Loved this story! Full disclosure, I’ve been to this lighthouse and love the setting, so it would have had to be a real goose egg for me not to like it, but I more than liked it. The characters are diverse and interesting, the plot is unique, and the setting … did I mention that I love the setting? And overall themes of sacrifice and redemption are beautifully handled without knocking the reader over the head. Thoroughly enjoyed it!
This is Jennifer Deibel’s debut novel and it won’t be the last of hers that I read. A delightful tale full of the textures of Ireland. The author has lived there – obviously – and really brought the reader onto its emerald shores. The characters’ dialect is reflected in their dialogue, and their old-world superstitions come to the fore. The story has romance, intrigue, and a complex set of characters that will keep you turning the pages.
I love stories with real history and real historical characters woven seamlessly throughout the story. This is one of those! I had to stop myself from turning to the back to see if this or that was fact or fiction. I prefer to wait until the end most of the time, but the author did such a good job of combining this story that I was tempted – more than once – to peek. Wrapped around Lucy’s journey to adult independence is the history of one woman’s crusade against illiteracy in the deep hollows of Kentucky’s backcountry. But my favorite character was brother Wyatt. You’ll have to read it to see why. 🙂
This one was a real disappointment. It’s a book of essays by authors who knit. Or at least, that’s how it was billed. It’s not. Most of the essays – in the first half which is all I read – are about why they don’t knit even though they learned how. I dislike books with profanity, and this one is sprinkled with it. I dislike reading gloom & doom. I like uplifting, edifying, hope-filled stories. I really don’t care about someone’s lesbianism being challenged by a knitting man with absolutely no point to the story. Or the story about someone whose nanny crocheted … in a book about knitters. Or pages filled with purple prose, the writerly attempt to thrown every word they know on the page. And if you’re in marriage counseling on your third husband and it doesn’t work out in the end, why tell the world? What was the point? There was a lot of “what was the point?” in this book.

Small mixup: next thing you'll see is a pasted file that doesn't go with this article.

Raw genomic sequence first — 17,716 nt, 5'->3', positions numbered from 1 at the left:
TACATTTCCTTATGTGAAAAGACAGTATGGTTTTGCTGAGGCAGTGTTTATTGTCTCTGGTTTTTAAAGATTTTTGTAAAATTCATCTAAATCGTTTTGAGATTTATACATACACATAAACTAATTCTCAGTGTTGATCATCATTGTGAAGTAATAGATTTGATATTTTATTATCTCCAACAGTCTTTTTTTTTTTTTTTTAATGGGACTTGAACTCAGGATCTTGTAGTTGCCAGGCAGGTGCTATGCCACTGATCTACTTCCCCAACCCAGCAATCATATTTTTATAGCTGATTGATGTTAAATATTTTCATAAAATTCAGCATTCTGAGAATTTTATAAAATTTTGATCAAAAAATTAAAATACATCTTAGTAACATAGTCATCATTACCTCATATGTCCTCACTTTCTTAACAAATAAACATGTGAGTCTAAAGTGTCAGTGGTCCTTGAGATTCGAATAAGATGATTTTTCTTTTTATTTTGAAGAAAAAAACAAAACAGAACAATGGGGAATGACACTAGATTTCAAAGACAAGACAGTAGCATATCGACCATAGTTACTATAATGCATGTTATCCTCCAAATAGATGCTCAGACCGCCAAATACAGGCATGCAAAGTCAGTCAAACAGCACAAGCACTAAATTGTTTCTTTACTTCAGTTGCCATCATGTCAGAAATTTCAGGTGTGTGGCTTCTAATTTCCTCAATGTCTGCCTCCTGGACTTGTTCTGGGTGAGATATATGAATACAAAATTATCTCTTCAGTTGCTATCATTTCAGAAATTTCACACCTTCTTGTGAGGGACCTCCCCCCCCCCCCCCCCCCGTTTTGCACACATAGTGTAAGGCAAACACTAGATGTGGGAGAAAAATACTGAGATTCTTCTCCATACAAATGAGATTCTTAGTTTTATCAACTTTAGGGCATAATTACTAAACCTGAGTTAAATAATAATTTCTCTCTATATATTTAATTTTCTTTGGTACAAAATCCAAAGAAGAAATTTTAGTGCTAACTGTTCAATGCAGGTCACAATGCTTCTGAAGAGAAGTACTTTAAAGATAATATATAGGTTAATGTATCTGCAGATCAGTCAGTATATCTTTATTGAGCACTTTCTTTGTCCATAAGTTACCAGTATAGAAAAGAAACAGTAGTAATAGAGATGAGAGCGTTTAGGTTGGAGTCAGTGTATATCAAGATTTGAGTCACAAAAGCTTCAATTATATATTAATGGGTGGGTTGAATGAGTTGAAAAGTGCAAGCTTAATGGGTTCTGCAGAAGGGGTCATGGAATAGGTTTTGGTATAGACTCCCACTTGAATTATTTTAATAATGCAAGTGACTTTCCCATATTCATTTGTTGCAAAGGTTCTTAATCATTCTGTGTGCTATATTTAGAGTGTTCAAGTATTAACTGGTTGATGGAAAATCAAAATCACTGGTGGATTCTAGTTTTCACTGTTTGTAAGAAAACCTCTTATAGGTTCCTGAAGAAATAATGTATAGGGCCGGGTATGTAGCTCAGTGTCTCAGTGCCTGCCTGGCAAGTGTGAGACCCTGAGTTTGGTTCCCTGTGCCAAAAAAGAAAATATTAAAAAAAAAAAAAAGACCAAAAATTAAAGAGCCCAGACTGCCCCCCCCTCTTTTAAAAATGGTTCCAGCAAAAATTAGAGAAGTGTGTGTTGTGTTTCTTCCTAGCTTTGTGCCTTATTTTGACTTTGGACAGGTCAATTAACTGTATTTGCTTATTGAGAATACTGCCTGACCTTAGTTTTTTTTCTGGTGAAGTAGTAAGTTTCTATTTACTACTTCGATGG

If you love horse racing and have for some time, this is a MUST READ book. It’s an older book, released in 2002, but it was a wonderful stroll down memory lane for me. The names of the trainers, the names of the horses, the races … all good to remember. But the author took me behind the scenes, filled in a lot of backstory, and plenty of controversies I’d heard only a little about. Things written for the racing world that didn’t make prime time. I thoroughly enjoyed it! Horse racing fans will too.
Wow. Just … wow. What an inspirational story. Clarence Thomas’s life is truly an amazing testimony to family and faith. He doesn’t hold anything back. He’s clear about his own failings, his bad decisions, and his fight against anger and radicalism in his school years. Thomas talks about deep south racism when it was *real.* When rope lynchings still happened. (As opposed to the character lynching he was subjected to later on.) He talks about rebelling against the grandfather who raised him and about learning to appreciate him. He talks about rebelling against God and finding Him again. He talks about the people who supported him and those who did their best to stand in his way. (I was surprised on both accounts.) This book was released in 2007, so probably written in 2005, but it’s amazing how many of the people mentioned are still entrenched in the power circles of D.C. If you like stories of those who have overcome, stories about character vs culture, and/or stories of those who have made it in the murky waters of politics, you’ll love this book.
Full disclosure: I’m a huge fan of Laura Frantz. I’ve read all of her books and there isn’t a clunker in the bunch. However, this one is easily in the top four. I think she hit her stride here in the Tidewater. Wonderful characters, beautiful setting, authentic history, and a gripping story of struggle in a new land. I loved the authentic feel of the period, the little details that set the reader down into the story, and the realistic struggles that the characters faced in this time period. The tension isn’t contrived, the story not forced, it flows from the combination of good things Frantz peppers throughout the book. Well done!
I bought this book *months* ago, but I’m so behind on my reading. I don’t know if it’s Covid or what, but I have read fewer books this year than any year I can remember. Here’s hoping 2021 reverses that trend!
A good start to a new series by a favorite author! It’s a look inside the tragedy of the Great Chicago Fire and how it impacted the lives of two sisters and their Civil War veteran father. Loved the imagery, which took me to Chicago in 1871 and steeped me in that atmosphere. The characters were charming and diverse, each with their own backstory and quirks. The story is one of learning to lean on God rather than ourselves. There is no “perfect” ending – as there generally isn’t in life – but there is a very satisfying one. Well worth reading.
My favorite thing about this book is the characters. Kit is spunky and independent, as non-conformist as they come. Jackson is straight-laced and loyal, with a heart for justice. They come together with all the sparks you’d imagine. Their banter is witty and fun. A nice romp to read when you need a story to make you smile. This releases in January 2021 – you can preorder now!
Four novellas with school teachers for the heroines, but all four are very different stories. I enjoyed all of them!